The author of this passage questioned if the revised notes would reduce inflation and release the energy that underlies all economic activity. Yes, in my opinion; by addressing the monetary aspects of inflation, it will considerably aid attempts to contain the current galloping inflation. The fiscal authorities will also need to take action to address the non-financial aspects of inflation-insecurity, aging infrastructure deficits, growing fiscal deficits and deficit financing, low economic productivity, etc.

Politicians and their allies read the naira redesign policy in a way that links it to a political goal. In terms of the exercise’s goals as stated by the CBN in the context of its enabling Act, it is fiction. The strategy has been linked to the interests of politicians and their allies. They would acknowledge that the policies will help Nigerians as a whole and the economy as a whole if they truly have the interests of the economy in mind.

However, I am aware that most public policies have both intentional and unexpected consequences. One of the unforeseen consequences of the naira redesign policy may be a restriction on politicians’ power to influence voters’ freedom of choice by purchasing their votes with the enormous sums of money at their disposal. However, if this result comes about, it will be a positive development for our weakened democracy and the nation as a whole. It would be a triumph for the policy to redesign the naira.

It is important to keep in mind that the makeover of the naira notes is nothing new. Everywhere in the globe, currencies are frequently redesigned. Every six and a half years, on average, countries revamp their currencies. Although the naira has undergone a few redesigns in the past, the most recent one took place roughly 20 years ago. The revamp is a positive development since it has been long overdue in the nation. The CBN Act of 2007 stipulates that one of the CBN’s primary responsibilities is currency management, which is the framework in which the naira redesign process is being carried out. Currency management allows the CBN to achieve efficiency in the conduct of monetary policy, that is, maintain vigilance over the increase of the money supply, ensure the integrity of the naira as legal tender, and ensure the efficiency of supply of the local legal tender.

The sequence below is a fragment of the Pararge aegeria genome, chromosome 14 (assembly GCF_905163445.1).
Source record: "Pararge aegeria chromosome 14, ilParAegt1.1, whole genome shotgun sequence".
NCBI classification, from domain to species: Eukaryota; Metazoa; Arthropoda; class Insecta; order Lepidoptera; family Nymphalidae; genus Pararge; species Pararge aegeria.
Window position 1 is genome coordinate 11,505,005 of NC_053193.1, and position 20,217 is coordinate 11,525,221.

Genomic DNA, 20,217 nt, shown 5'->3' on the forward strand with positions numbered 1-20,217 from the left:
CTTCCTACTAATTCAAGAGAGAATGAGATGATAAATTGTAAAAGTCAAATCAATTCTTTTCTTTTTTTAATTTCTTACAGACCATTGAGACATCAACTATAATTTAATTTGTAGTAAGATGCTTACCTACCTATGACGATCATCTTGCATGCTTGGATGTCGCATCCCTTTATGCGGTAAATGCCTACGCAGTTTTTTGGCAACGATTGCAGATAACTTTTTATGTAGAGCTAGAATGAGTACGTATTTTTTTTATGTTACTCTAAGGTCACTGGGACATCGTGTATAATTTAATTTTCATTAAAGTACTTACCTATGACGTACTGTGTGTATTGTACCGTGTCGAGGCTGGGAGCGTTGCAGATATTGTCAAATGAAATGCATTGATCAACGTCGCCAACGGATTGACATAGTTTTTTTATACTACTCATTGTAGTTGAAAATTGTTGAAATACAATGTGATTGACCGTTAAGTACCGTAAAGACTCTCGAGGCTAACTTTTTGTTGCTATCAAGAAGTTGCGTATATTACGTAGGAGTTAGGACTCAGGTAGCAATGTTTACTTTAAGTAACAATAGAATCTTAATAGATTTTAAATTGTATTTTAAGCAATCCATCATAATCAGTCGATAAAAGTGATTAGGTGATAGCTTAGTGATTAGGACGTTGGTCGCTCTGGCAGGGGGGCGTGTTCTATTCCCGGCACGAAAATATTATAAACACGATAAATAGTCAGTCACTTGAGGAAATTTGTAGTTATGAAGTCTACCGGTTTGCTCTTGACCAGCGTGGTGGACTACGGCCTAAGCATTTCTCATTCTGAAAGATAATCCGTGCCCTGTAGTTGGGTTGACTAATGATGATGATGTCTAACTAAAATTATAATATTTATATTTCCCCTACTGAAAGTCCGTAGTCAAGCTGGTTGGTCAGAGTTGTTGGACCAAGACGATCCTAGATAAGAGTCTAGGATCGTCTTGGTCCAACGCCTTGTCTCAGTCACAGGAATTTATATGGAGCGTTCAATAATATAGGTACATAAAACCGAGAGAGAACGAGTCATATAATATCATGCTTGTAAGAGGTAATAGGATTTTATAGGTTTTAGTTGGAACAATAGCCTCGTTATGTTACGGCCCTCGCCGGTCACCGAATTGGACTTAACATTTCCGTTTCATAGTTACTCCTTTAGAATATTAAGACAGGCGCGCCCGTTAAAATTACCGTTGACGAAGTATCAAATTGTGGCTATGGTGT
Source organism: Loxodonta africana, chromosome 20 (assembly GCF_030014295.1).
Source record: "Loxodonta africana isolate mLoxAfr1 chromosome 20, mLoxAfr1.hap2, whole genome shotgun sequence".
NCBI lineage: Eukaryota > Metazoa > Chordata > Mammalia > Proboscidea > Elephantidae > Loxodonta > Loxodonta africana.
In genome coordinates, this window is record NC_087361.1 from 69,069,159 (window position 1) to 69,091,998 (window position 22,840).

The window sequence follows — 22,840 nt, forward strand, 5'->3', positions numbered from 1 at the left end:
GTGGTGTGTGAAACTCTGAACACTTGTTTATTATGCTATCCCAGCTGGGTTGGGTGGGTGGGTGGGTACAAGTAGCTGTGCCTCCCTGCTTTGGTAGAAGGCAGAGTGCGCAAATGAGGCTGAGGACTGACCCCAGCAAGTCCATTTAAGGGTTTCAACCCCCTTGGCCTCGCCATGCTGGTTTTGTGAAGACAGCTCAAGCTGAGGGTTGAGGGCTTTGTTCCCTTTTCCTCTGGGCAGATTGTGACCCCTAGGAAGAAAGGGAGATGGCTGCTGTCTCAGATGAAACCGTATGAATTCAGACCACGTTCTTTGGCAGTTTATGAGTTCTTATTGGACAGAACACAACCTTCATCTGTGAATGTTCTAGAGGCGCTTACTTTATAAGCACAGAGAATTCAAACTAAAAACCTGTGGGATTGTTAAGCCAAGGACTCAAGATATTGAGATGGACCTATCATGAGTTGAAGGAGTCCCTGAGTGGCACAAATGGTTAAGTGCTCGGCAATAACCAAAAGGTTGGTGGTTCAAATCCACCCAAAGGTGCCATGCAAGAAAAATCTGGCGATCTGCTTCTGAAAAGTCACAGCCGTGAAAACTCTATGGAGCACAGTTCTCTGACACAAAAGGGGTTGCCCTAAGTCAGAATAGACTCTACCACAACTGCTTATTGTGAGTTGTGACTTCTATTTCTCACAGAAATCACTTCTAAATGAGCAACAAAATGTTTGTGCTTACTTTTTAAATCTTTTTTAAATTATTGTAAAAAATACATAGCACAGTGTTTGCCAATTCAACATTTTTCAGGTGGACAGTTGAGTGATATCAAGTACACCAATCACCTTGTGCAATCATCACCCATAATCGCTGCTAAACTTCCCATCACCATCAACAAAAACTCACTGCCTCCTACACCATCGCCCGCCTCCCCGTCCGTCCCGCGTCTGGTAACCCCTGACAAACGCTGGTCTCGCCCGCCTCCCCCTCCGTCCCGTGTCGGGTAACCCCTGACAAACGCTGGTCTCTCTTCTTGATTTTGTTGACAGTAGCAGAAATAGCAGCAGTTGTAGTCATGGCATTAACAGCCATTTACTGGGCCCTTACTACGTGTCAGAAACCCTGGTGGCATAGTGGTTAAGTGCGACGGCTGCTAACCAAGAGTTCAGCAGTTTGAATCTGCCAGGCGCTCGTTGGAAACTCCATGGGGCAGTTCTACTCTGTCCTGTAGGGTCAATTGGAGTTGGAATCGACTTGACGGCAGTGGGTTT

Statement of the problem

In an effort to fight corruption and encourage the use of digital transactions, the Central Bank of Nigeria (CBN) has limited the amount of cash that can be taken from banks. The Naira makeover aims to increase the currency’s security features and decrease the use of fake notes. Concerns have been expressed regarding these measures’ possible effects on the financial system, including how easy and affordable it is to use cash for regular transactions and if firms and people can withdraw enough money to cover their demands.

Objective of the study

The objectives of the study are;

  1. To find out the effect of naira redesign on the financial economy in Nigeria
  2. To find out the effect of cash withdrawal limit on the financial economy in Nigeria
  3. To find out challenges for individuals and businesses that rely on physical cash transactions, particularly in rural areas with limited access to digital payment infrastructure.

Research question

The following research hypotheses are formulated

H1: there is no effect of naira redesign on the financial economy in Nigeria

H2: There are no effect of cash withdrawal limit on the financial economy in Nigeria

H3: There are no challenges for individuals and businesses that rely on physical cash transactions, particularly in rural areas with limited access to digital payment infrastructure.